I retired from the Open University in 2010 and am now Emeritus Professor of Learning Disability. My route into the history of learning disability was through my work as a social worker in Somerset, where I was involved in the 1970s in helping people move out of the long-stay hospitals to live in the community. It was apparent then that people with learning difficulties have very interesting - and revealing - stories to tell. At the same time, I began to delve into the documentary histories of the hospitals and other institutions where I was then working. This early interest in the oral and documented histories of people and places was given scope to develop when I came to work at the Open University in the mid-1980s.
In particular, the anthology, Know Me As I Am (Atkinson and Williams, 1990), was a landmark in developing life history work with people with learning difficulties. The subsequent founding of the Social History of Learning Disability research group in 1995, with Jan Walmsley, has led to a series of conferences and publications which have drawn together life stories and documentary evidence as a distinctive contribution to a new field. My particular interest has been in life history research. This was the focus of my book, An Auto/Biographical Approach to Learning Disability Research (1997) and my PhD thesis, Researching the History of Learning Disability using Oral and Life History Methods (2001).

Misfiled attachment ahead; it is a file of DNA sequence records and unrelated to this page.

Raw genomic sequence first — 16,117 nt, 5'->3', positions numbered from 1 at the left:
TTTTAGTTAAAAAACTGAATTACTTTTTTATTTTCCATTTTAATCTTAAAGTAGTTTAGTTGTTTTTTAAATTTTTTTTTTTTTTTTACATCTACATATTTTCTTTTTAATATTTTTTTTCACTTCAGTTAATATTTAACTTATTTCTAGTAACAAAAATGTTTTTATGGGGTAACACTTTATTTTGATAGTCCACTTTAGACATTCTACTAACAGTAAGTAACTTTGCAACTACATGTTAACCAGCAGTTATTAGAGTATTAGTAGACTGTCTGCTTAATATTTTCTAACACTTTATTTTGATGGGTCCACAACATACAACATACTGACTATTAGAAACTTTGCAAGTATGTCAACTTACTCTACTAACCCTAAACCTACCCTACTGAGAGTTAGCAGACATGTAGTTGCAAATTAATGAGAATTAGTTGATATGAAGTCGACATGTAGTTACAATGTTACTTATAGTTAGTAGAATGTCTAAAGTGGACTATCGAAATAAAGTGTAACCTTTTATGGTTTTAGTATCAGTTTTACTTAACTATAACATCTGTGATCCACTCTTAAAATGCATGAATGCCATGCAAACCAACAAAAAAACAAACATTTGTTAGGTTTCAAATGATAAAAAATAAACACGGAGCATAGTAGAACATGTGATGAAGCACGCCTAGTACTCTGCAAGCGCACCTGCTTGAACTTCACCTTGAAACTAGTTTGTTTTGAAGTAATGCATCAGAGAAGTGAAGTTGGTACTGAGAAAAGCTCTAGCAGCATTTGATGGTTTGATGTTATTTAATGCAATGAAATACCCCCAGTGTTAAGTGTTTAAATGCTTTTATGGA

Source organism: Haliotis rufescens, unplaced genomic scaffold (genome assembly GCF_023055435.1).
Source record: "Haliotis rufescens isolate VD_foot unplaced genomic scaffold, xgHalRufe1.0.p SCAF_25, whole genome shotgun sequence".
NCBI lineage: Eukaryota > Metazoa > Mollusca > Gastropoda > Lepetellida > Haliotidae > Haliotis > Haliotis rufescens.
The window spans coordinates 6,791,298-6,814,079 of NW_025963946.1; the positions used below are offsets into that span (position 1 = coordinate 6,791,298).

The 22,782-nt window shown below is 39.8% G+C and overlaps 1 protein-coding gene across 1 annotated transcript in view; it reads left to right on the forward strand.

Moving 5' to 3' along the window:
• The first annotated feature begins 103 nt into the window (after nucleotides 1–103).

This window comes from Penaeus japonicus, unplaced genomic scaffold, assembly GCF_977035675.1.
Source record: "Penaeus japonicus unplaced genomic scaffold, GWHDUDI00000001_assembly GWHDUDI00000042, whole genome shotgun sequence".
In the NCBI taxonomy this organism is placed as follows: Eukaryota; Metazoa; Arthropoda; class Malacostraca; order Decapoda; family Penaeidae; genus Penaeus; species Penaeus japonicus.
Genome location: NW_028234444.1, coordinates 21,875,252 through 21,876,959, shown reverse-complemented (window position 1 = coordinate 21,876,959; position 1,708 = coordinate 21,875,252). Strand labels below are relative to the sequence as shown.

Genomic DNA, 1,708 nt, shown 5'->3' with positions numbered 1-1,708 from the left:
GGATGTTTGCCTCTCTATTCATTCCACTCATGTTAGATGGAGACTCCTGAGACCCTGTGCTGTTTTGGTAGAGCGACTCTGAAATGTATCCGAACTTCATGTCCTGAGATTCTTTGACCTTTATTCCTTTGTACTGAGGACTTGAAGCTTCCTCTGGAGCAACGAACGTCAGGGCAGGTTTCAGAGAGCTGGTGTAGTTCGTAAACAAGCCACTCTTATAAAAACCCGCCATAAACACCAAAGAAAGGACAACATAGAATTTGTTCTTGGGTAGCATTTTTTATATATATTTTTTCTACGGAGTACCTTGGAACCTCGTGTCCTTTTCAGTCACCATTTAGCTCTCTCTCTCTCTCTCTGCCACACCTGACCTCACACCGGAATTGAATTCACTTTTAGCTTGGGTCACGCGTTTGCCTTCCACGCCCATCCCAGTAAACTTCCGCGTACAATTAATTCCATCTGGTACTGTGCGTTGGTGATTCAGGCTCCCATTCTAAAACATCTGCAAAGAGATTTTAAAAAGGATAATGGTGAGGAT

If you woud like to get in touch with the Social History of Learning Disability (SHLD) Research Group, please contact:
Chair of the Social History of Learning Disability (SHLD) Research Group
School of Health, Wellbeing and Social Care
Faculty of Wellbeing, Education and Language Studies
The Open University
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